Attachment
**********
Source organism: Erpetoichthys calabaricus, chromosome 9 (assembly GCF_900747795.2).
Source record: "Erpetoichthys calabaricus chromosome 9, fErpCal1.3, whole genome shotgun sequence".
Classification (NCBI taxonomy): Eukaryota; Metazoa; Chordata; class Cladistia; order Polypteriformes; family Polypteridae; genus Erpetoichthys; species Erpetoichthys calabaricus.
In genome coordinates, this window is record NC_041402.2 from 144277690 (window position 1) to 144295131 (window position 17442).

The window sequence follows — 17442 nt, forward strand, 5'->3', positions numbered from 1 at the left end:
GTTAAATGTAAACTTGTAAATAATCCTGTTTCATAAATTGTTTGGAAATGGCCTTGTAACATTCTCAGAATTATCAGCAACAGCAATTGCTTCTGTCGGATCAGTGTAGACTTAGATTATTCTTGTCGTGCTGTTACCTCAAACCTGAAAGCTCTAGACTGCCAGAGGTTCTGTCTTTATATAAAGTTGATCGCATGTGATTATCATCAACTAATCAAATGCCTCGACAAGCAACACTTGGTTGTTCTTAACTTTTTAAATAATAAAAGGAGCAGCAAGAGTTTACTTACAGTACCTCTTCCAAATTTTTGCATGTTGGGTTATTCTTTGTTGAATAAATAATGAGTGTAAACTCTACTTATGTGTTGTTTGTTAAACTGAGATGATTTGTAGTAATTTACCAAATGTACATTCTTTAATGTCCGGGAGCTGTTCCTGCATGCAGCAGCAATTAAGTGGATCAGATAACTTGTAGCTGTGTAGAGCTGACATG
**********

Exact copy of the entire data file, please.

Source organism: Erpetoichthys calabaricus, chromosome 9 (assembly GCF_900747795.2).
Source record: "Erpetoichthys calabaricus chromosome 9, fErpCal1.3, whole genome shotgun sequence".
Classification (NCBI taxonomy): Eukaryota; Metazoa; Chordata; class Cladistia; order Polypteriformes; family Polypteridae; genus Erpetoichthys; species Erpetoichthys calabaricus.
In genome coordinates, this window is record NC_041402.2 from 144277690 (window position 1) to 144295131 (window position 17442).

The window sequence follows — 17442 nt, forward strand, 5'->3', positions numbered from 1 at the left end:
GTTAAATGTAAACTTGTAAATAATCCTGTTTCATAAATTGTTTGGAAATGGCCTTGTAACATTCTCAGAATTATCAGCAACAGCAATTGCTTCTGTCGGATCAGTGTAGACTTAGATTATTCTTGTCGTGCTGTTACCTCAAACCTGAAAGCTCTAGACTGCCAGAGGTTCTGTCTTTATATAAAGTTGATCGCATGTGATTATCATCAACTAATCAAATGCCTCGACAAGCAACACTTGGTTGTTCTTAACTTTTTAAATAATAAAAGGAGCAGCAAGAGTTTACTTACAGTACCTCTTCCAAATTTTTGCATGTTGGGTTATTCTTTGTTGAATAAATAATGAGTGTAAACTCTACTTATGTGTTGTTTGTTAAACTGAGATGATTTGTAGTAATTTACCAAATGTACATTCTTTAATGTCCGGGAGCTGTTCCTGCATGCAGCAGCAATTAAGTGGATCAGATAACTTGTAGCTGTGTAGAGCTGACATG